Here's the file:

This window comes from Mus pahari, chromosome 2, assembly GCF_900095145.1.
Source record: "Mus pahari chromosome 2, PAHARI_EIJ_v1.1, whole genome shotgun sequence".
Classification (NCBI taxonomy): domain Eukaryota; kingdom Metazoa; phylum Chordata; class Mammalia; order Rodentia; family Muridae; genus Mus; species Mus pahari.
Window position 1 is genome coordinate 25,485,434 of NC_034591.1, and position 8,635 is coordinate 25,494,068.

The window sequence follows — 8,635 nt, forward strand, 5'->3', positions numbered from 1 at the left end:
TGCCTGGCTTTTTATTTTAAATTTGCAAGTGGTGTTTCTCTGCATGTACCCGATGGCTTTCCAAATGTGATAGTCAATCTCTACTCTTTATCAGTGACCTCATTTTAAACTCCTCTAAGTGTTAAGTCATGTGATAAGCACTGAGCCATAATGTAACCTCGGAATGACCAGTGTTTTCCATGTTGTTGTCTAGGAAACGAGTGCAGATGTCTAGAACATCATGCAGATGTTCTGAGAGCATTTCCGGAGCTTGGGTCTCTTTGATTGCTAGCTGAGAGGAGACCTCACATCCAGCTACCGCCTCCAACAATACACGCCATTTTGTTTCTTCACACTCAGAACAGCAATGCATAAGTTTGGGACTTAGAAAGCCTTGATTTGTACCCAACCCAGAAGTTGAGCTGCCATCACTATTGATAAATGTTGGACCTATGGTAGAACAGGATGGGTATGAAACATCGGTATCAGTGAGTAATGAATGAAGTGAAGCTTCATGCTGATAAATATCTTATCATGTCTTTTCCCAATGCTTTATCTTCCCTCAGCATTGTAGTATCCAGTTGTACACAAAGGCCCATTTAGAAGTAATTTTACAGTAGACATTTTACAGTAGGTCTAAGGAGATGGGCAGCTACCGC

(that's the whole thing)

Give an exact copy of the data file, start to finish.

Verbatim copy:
This window comes from Mus pahari, chromosome 2, assembly GCF_900095145.1.
Source record: "Mus pahari chromosome 2, PAHARI_EIJ_v1.1, whole genome shotgun sequence".
Classification (NCBI taxonomy): domain Eukaryota; kingdom Metazoa; phylum Chordata; class Mammalia; order Rodentia; family Muridae; genus Mus; species Mus pahari.
Window position 1 is genome coordinate 25,485,434 of NC_034591.1, and position 8,635 is coordinate 25,494,068.

The window sequence follows — 8,635 nt, forward strand, 5'->3', positions numbered from 1 at the left end:
TGCCTGGCTTTTTATTTTAAATTTGCAAGTGGTGTTTCTCTGCATGTACCCGATGGCTTTCCAAATGTGATAGTCAATCTCTACTCTTTATCAGTGACCTCATTTTAAACTCCTCTAAGTGTTAAGTCATGTGATAAGCACTGAGCCATAATGTAACCTCGGAATGACCAGTGTTTTCCATGTTGTTGTCTAGGAAACGAGTGCAGATGTCTAGAACATCATGCAGATGTTCTGAGAGCATTTCCGGAGCTTGGGTCTCTTTGATTGCTAGCTGAGAGGAGACCTCACATCCAGCTACCGCCTCCAACAATACACGCCATTTTGTTTCTTCACACTCAGAACAGCAATGCATAAGTTTGGGACTTAGAAAGCCTTGATTTGTACCCAACCCAGAAGTTGAGCTGCCATCACTATTGATAAATGTTGGACCTATGGTAGAACAGGATGGGTATGAAACATCGGTATCAGTGAGTAATGAATGAAGTGAAGCTTCATGCTGATAAATATCTTATCATGTCTTTTCCCAATGCTTTATCTTCCCTCAGCATTGTAGTATCCAGTTGTACACAAAGGCCCATTTAGAAGTAATTTTACAGTAGACATTTTACAGTAGGTCTAAGGAGATGGGCAGCTACCGC